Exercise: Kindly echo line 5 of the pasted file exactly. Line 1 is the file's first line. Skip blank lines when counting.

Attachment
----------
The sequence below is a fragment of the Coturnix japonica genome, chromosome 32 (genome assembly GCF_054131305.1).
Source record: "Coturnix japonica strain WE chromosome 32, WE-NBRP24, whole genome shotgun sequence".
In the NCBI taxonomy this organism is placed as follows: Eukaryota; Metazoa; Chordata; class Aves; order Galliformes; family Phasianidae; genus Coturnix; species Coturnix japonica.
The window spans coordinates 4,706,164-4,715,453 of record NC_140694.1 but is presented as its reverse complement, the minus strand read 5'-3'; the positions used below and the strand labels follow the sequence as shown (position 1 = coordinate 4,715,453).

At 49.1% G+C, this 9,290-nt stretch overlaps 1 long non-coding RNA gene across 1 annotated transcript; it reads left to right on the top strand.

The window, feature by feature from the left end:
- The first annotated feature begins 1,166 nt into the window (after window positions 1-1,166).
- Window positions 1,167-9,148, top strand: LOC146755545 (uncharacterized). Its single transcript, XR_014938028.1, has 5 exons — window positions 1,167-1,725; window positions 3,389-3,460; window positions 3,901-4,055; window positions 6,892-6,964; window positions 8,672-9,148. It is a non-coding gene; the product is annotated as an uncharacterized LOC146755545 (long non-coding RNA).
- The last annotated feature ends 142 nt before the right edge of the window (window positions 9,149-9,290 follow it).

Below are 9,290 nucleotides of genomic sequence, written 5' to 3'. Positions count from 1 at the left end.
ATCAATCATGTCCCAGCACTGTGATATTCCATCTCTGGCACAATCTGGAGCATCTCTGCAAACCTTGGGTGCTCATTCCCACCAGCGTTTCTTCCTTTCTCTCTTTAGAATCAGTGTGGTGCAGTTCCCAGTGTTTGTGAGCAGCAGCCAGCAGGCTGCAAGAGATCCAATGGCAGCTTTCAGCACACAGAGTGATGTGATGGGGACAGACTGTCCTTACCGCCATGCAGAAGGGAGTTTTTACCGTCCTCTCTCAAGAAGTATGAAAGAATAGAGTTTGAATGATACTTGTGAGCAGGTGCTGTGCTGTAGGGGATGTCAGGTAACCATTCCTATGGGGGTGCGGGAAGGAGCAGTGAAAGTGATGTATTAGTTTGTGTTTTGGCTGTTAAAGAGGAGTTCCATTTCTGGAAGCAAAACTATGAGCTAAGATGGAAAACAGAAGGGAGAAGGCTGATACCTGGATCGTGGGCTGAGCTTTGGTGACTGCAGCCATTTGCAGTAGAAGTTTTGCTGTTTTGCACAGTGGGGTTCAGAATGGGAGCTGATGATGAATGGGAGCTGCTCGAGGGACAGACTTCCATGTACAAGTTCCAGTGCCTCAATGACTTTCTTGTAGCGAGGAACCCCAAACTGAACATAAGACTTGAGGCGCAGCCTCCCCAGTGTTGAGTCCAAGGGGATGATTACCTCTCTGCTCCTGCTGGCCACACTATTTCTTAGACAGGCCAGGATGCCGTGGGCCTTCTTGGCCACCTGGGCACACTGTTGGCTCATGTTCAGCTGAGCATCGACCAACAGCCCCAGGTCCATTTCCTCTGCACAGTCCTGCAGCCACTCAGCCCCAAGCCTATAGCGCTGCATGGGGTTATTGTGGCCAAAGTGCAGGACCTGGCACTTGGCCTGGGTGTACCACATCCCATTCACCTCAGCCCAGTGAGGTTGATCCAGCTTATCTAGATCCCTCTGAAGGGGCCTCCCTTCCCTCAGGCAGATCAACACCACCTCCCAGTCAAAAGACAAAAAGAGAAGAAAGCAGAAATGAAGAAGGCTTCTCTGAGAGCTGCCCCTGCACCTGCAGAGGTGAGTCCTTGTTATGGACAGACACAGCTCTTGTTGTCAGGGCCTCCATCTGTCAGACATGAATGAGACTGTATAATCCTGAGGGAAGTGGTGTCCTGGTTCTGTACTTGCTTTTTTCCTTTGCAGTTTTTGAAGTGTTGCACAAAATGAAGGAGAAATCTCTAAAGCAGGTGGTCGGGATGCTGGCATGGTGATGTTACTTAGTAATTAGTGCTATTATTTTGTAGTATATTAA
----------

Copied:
At 49.1% G+C, this 9,290-nt stretch overlaps 1 long non-coding RNA gene across 1 annotated transcript; it reads left to right on the top strand.